|11 Feb 2020|
World Class Start rower Vwairé Obukohwo has been smashing records since she joined the sport: she represented Great Britain at the inaugural World Urban Games in September, finishing third and won the U23 women’s 2km event at December’s Mizuno British Rowing Indoor Championships.
Vwairé holds an age group world record in the 1 minute category (344m) and FOUR British age group records, including one set only last week in the 6000m (a blistering 21:56.3). We caught up with the talented 18-year-old to find out more about her.
I really enjoy the variety the sport has, every aspect of rowing is so different which helps me build on so many skills and never get bored. Most of the time, I like being in my single because I’m able to drift off and not worry about anything too much, but being in a crew boat is exhilarating and very rewarding when working together.
I started at the rowing club in my sixth form in year 12, mostly just as fitness and something to talk about in my personal statement. We would practice twice a week so it was really fun and a nice hobby to keep me occupied.
My sixth form rowing club took me to NJIRC (National Junior Indoor Rowing Championships) and the World Class Start booth was there recruiting tall people so I put my name down to get tested.
I love the atmosphere that the World Class Start crew create. Athletes and coaches are so dedicated to receiving the best quality output possible. It’s this dedication that allows every individual to really see their full potential and live up to it. I really enjoy how even in very high stress times (like before a competition/ test) everyone is able to stay calm and make it very enjoyable. The balance between hard work and fun is definitely the best part of the World Class Start programme.
The biggest challenge I’ve faced in rowing is having to perform at BRIC 2019 (British Rowing Indoor Championships). I was easing back into training after getting over post viral fatigue and my performance fluctuated greatly over the weeks, this made me very uncertain about wether I’d be able to do well or not, and definitely had a big toll on my mental drive. But with the help of my coach I was able to still enjoy the time and not stress too much despite being very nervous, this guidance helped me manage myself well and perform to the best of my ability considering the set backs.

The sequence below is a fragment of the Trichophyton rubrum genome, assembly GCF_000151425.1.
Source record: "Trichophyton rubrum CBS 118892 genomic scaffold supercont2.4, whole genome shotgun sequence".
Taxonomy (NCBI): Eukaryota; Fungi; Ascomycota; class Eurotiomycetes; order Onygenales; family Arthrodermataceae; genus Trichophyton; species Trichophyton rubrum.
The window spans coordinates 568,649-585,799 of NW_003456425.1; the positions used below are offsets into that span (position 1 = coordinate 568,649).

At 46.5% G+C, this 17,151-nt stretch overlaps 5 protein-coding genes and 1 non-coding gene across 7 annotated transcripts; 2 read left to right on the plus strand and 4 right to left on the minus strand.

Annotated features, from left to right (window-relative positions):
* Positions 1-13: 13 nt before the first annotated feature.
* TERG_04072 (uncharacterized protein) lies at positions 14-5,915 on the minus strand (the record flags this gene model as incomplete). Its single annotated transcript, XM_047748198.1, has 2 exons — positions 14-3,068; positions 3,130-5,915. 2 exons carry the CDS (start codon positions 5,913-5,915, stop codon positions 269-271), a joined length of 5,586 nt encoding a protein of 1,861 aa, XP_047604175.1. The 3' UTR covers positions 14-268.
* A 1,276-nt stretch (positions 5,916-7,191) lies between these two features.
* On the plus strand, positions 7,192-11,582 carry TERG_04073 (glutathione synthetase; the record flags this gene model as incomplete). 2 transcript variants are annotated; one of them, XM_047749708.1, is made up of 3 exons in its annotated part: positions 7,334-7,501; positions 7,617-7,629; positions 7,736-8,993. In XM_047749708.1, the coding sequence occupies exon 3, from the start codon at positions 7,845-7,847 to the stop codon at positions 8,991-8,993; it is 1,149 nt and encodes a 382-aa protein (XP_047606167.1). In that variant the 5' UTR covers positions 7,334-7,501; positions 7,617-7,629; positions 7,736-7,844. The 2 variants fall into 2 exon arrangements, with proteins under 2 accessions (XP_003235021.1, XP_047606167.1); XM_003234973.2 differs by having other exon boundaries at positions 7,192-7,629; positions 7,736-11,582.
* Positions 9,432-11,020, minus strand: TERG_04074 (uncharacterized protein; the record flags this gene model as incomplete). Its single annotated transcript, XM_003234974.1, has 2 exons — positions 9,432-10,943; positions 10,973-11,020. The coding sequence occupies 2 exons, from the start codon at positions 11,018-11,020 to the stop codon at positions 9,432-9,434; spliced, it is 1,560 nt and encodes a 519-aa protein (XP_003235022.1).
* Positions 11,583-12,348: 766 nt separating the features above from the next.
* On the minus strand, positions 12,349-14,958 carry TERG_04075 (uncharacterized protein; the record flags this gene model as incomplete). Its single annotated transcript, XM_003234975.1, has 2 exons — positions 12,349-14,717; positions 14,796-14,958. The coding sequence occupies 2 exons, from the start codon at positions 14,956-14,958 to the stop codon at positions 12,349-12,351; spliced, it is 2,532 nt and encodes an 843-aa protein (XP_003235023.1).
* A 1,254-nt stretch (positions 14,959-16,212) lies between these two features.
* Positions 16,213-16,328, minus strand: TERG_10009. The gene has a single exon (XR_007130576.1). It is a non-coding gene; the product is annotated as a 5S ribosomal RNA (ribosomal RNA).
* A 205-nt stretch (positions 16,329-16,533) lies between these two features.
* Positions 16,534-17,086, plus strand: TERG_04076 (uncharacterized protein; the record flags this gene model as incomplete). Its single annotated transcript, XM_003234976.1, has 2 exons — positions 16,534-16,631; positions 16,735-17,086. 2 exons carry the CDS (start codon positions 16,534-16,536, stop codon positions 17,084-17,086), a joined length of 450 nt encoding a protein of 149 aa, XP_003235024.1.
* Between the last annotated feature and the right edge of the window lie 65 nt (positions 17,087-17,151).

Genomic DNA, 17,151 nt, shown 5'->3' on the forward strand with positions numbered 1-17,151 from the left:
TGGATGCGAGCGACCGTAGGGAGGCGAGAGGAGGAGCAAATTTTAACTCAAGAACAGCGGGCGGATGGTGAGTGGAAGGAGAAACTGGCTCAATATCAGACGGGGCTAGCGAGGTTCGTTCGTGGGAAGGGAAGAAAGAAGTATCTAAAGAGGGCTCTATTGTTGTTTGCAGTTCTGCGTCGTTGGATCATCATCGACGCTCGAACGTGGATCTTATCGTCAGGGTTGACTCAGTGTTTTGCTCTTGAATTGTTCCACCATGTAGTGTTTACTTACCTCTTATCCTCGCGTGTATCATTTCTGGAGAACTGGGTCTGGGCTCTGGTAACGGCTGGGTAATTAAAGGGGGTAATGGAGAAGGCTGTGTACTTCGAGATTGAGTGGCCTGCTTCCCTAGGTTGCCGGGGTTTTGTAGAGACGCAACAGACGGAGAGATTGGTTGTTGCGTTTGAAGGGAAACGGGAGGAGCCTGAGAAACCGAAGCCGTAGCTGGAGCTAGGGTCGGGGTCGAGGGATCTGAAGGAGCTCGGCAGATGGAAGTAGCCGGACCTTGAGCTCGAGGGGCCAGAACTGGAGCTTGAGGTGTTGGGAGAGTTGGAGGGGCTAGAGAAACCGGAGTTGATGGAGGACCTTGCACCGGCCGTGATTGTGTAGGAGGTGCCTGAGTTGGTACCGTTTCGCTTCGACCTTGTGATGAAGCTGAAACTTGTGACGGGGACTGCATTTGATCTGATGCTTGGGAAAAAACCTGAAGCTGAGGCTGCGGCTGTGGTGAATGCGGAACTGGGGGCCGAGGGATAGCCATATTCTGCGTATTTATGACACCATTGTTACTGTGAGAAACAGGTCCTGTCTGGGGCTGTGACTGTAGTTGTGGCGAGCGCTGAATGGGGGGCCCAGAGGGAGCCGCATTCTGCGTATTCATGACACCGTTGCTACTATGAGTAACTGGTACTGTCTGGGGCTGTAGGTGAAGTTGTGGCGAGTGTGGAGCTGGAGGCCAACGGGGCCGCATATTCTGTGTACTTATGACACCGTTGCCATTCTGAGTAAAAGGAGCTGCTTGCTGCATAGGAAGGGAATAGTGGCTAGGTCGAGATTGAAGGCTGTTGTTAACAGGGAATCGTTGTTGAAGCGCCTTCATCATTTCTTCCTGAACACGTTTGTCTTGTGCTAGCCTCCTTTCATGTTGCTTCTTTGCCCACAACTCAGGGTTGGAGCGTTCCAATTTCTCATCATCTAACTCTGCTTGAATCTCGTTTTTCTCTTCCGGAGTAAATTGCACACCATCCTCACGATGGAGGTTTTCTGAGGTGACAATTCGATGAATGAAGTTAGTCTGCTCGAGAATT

Performing at the World Urban Games 2019 was so surreal. It was my first competition not being a junior and competing internationally. In addition to that. I was competing against the female 2k world record holder as well as other renowned Olympic Rowers. I was definitely feeling like the underdog but I was able to place 3rd whilst having lots of fun too.
Even the greatest people in the world only have 24 hours in a day, so it’s important to make the most out of everyday.
It’s nice to be on the erg and focus on learning new skills beyond rowing too. I’m definitely missing the ambiance of regatta season and the blissfulness of a paddle on the river but I’ve managed to keep myself busy.
I recently started painting, I’ve painted small posters for all my friends to give to them eventually. I also have enjoyed learning new skills like doing a handstand which has been mildly less successful. Nonetheless, just spending time with my family and using this time to do things I wouldn’t otherwise be able to around a full day of training.
I’d probably do athletics. At the moment, I’m very far from an athletics athlete but I love watching the jumps and throws so much, it’s a talent I’d love to have.